Whether you’re about to move or simply giving parts of your home a makeover, there are almost always large furniture pieces involved. And not all of them necessarily fit through the doors. You might wonder how you got them into your home in the first place.
Most furniture arrives in pieces to be assembled when bought new. The furniture guys that bring them around assemble them for you and you’ll never think about it again. Until the day you need to remove them. Generally speaking, it’s almost always easier to take apart your pieces for furniture removal. It makes it a lot easier to get them outside as the parts are better to handle. View more in our article for some top advice to go about this endeavor.
One last try
If your furniture just doesn’t seem to fit through the door, try different angles first. Your furniture can move through the door in the most awkward angles. It doesn’t matter how, as long as it fits. A disassembly is rather time-consuming and you’re going to be done with the furniture removal much quicker – if you can remove it in one piece. It may break your sweat, but at least you’d be done. It’s also useful to remove the doors in your home from their hinges. You often gain an inch more than you desperately needed at the first attempt. If that hasn’t worked out either, the only way is the disassembly.
You’re going to need some tools
First off, before we head right into it, there are a couple of tools you better have at hand for furniture removal. These include:
- Hammer and rubber hammer
- Staple remover
- Circular saw
If you had the instruction manual for the assembly of your large pieces lying around somewhere, it’d be a huge help for you. You may plan for complete disposal of the old stuff when it’s not necessary to avoid damages. But in some cases, it’s well worth a read to get an idea of where to start.
Taking apart a wardrobe
It’s going to depend on how your old furniture was put together to disassemble it. Let’s first imagine you’re taking apart a huge wardrobe for a huge furniture removal project.
At first, you’re removing the doors from your massive wardrobe. Take the screwdriver and remove the screws. It’s easy as pie. However, if you’ve got sliding doors, you’ll only have to lift them slightly to the back and there you go. Most of the sliding doors practically remove themselves. Take out the several inserted levels, drawers, and the hanging rail.
Those are usually not screwed or glued into your wardrobe and should be easy to remove. Then you go ahead with the top of the wardrobe. Look for the screws that connect it to the sides. If you started with the sides, the top would fall onto your head at some point. You can test with a hammer if you found all screws that connect it to the top. Just gently hit at it with your hammer from the bottom on the inside. Once you can lift it, remove it. Then you’ll only have to unscrew the sides and not be too gentle about it. If it’s meant to go to the landfill anyway, it won’t matter if the pieces are whole or not.
You can follow the same steps for any other cabinet as well. Remove the doors first, then the levels, then the top and the sides come apart with only little effort.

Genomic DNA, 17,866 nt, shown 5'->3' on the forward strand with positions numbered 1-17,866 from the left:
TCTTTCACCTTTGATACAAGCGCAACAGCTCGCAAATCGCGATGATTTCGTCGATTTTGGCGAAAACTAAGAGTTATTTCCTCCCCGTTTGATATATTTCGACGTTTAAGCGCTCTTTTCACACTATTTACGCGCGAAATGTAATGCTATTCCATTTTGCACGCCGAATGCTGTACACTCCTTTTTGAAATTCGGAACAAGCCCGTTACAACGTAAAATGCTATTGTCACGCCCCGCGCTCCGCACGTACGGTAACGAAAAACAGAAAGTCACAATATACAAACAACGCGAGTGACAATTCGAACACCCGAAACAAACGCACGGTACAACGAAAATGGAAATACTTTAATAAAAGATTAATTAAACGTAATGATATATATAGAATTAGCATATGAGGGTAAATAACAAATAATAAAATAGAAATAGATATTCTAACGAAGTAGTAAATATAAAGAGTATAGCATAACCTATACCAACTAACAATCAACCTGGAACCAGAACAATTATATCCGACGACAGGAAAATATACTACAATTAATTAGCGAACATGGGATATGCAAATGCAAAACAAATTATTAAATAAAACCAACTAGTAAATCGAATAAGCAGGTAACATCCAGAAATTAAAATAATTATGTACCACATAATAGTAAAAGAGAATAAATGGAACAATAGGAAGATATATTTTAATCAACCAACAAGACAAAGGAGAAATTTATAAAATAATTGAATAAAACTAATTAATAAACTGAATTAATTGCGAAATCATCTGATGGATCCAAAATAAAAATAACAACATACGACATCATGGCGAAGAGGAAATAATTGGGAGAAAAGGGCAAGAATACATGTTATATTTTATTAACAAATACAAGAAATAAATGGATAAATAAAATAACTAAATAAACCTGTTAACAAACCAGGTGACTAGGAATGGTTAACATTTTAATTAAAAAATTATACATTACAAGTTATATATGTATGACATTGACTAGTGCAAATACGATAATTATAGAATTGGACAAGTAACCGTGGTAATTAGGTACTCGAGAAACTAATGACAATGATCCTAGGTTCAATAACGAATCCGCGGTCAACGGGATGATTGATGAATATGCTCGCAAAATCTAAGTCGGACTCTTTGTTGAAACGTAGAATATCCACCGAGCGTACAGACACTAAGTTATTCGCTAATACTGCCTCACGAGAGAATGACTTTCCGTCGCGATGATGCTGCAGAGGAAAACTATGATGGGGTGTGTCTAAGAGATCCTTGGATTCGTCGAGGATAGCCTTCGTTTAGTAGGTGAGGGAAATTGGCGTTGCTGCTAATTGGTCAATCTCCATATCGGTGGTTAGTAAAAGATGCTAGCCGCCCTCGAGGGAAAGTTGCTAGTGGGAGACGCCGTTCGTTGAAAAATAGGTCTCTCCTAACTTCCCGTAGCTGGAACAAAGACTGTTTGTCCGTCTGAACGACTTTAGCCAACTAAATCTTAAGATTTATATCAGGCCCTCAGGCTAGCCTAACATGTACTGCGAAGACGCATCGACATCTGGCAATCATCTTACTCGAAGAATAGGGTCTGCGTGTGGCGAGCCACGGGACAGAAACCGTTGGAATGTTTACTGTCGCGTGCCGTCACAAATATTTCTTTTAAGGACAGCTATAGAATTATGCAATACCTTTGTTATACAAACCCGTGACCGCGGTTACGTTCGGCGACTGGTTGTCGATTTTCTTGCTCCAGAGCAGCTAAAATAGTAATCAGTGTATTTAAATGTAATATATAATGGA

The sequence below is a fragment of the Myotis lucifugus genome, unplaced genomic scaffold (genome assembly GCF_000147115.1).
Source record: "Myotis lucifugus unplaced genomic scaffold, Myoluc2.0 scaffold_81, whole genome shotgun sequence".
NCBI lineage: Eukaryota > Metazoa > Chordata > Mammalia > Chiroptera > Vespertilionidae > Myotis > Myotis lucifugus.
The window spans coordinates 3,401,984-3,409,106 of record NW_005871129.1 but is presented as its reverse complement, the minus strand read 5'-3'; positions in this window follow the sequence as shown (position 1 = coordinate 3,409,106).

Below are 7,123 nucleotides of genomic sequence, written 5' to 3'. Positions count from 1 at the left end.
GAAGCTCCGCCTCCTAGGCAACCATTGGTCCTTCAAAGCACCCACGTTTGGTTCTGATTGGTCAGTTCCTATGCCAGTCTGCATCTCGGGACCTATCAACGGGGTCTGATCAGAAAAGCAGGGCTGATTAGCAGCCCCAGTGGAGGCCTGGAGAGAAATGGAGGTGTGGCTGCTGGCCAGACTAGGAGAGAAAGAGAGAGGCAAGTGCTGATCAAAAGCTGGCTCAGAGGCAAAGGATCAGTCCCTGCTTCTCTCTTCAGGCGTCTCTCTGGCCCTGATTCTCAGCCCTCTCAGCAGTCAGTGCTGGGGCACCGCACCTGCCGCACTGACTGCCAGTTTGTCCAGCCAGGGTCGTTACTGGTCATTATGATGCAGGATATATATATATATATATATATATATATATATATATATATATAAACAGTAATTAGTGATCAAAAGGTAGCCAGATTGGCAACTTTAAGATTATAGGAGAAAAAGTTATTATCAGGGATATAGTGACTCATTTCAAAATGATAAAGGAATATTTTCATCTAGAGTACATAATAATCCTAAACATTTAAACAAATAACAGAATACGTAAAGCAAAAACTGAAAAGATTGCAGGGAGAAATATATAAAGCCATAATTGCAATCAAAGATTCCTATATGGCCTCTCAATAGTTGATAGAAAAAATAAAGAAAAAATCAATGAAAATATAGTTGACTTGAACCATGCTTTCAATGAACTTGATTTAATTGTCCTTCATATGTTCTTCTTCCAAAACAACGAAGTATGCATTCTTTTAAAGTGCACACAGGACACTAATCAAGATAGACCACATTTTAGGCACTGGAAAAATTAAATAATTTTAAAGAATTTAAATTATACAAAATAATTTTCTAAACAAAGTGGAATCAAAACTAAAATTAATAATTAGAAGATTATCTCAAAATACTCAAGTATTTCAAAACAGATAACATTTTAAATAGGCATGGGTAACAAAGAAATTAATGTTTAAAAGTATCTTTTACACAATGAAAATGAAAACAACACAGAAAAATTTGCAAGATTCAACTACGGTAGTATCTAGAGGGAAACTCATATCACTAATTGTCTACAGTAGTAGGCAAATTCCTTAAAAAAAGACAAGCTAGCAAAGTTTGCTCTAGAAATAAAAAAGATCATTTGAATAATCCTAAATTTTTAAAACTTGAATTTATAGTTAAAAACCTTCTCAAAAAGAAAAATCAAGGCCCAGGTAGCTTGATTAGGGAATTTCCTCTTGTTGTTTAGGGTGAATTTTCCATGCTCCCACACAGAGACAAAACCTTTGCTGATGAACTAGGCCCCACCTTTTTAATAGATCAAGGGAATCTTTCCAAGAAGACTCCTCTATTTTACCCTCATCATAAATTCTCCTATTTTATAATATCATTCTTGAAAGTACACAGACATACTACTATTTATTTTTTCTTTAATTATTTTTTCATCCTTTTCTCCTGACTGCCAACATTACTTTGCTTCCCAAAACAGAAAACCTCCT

Taking apart a sofa
Large sofas are practical if you’re got guests around and they are rather quick to disassemble for furniture removal.
Depending on how it fits best through your door, you can decide if you’re just going to take a saw and saw it through in the middle. Alternatively, you can saw off a part from the bottom so it does fit better through the door in a vertical position. If it is a corner sofa, there will be screws. You can find those as soon you remove the velcro from the bottom, that hides the insides. Take your screwdriver and unscrew any screws you can find. Within minutes, you should be able to take your sofa apart into two pieces. It should be a lot easier right now to remove it piece by piece.
Should you be unsure about the whole process and don’t quite dare it, ask a professional. In case your furniture removal is going to be done by a professional anyway, they may take care of the sofa. You only better give them a shout upfront.
Taking apart glued joints
With screwed joints, anyone can take apart large furniture within only a few minutes. But what are you going to do about glued joints? Either you’re going to be rough and just use a handsaw. Or you are taking advantage of an old trick for furniture removal.
Drill holes with even spaces right at the joints of the item you want to take apart. You should drill down to the direct joint. Drill up to four holes at legs or spindles. Depending on what you suspect was used as glue to fix the joints, you are going to use a solvent. For old furniture that was likely glued together with an animal-based glue, white vinegar or water will do the job.
If the furniture was glued with epoxy or urethane, acetone or denatured alcohol is your go-to solvent. Take a syringe, draw up a solvent that’s going to be fit for your purpose, and put it into the holes. Leave the furniture at least for 20 minutes to allow it to work. The best would be to leave it overnight, though. Then you can try if it starts to move as you slap against the parts of it with a hammer. If the joints still won’t come off, you can use a heat gun, but be careful with applying heat to wood.
Now you know the most comprehensive approach to taking apart large furniture. Let’s start to move excess furniture out of your way!